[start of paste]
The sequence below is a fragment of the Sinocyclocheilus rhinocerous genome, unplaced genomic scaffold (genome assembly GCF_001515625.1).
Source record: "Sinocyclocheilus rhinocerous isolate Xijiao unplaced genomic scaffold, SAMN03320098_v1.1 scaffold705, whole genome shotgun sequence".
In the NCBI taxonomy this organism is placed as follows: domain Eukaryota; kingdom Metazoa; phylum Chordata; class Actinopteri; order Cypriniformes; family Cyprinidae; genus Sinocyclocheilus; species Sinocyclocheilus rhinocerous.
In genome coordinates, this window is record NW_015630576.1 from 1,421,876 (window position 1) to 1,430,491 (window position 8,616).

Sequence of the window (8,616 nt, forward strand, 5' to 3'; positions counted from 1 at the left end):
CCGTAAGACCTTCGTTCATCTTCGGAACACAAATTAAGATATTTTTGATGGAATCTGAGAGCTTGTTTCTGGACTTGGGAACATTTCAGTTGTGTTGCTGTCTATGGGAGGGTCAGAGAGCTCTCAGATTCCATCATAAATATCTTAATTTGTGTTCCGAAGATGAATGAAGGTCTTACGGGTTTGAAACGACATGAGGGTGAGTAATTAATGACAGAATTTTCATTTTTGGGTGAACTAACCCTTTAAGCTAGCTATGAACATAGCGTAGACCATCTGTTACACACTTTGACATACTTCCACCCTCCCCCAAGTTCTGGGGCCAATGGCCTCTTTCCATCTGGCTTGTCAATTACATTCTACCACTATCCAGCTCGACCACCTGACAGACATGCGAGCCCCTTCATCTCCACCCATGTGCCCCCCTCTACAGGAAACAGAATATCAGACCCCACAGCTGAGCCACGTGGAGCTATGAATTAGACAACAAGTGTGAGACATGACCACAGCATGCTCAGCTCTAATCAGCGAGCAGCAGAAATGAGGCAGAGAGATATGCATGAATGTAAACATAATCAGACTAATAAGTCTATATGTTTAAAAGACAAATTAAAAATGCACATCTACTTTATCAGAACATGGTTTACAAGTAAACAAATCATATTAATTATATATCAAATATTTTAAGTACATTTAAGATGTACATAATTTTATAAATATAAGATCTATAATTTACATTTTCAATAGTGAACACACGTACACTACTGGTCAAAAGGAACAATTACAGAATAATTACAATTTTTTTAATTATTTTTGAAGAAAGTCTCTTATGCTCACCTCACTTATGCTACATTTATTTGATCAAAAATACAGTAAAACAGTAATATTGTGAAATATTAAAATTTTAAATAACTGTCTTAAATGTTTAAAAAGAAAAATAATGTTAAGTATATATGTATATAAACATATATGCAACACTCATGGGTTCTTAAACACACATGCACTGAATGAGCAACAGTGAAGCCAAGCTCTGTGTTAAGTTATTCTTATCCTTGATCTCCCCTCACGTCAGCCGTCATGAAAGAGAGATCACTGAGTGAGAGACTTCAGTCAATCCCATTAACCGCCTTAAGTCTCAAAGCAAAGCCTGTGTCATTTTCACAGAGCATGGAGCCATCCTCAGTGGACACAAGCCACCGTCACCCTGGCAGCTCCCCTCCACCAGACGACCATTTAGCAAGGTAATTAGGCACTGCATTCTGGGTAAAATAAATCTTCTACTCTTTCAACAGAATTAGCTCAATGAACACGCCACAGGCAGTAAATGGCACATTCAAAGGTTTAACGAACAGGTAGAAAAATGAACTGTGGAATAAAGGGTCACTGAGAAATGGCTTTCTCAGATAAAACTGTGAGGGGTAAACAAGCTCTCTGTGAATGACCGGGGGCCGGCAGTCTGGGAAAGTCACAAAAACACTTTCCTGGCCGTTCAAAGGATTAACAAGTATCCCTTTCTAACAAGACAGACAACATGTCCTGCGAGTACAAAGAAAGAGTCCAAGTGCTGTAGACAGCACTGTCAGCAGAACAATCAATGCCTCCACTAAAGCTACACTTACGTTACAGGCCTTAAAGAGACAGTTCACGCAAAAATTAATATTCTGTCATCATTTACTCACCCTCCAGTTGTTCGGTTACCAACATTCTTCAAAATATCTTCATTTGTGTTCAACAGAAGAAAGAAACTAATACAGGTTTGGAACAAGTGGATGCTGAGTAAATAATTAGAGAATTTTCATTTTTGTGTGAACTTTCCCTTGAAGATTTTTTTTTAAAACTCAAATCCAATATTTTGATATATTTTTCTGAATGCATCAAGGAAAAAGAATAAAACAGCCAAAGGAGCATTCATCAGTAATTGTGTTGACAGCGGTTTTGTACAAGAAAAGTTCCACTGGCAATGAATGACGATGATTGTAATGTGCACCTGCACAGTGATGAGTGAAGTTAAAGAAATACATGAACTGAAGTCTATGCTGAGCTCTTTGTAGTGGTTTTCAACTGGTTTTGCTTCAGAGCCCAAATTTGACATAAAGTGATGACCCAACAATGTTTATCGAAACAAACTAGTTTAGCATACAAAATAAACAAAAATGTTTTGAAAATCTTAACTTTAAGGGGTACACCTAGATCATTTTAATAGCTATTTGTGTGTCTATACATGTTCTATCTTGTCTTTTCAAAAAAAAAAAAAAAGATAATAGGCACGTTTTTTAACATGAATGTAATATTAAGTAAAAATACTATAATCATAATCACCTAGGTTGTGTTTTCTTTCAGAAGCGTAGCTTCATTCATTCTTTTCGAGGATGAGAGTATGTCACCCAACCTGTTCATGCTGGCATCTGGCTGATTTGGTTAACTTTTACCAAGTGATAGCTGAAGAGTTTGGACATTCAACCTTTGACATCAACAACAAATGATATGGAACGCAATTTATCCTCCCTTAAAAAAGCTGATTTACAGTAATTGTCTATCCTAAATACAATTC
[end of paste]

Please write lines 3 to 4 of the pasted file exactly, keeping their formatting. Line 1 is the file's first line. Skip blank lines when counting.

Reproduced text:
In the NCBI taxonomy this organism is placed as follows: domain Eukaryota; kingdom Metazoa; phylum Chordata; class Actinopteri; order Cypriniformes; family Cyprinidae; genus Sinocyclocheilus; species Sinocyclocheilus rhinocerous.
In genome coordinates, this window is record NW_015630576.1 from 1,421,876 (window position 1) to 1,430,491 (window position 8,616).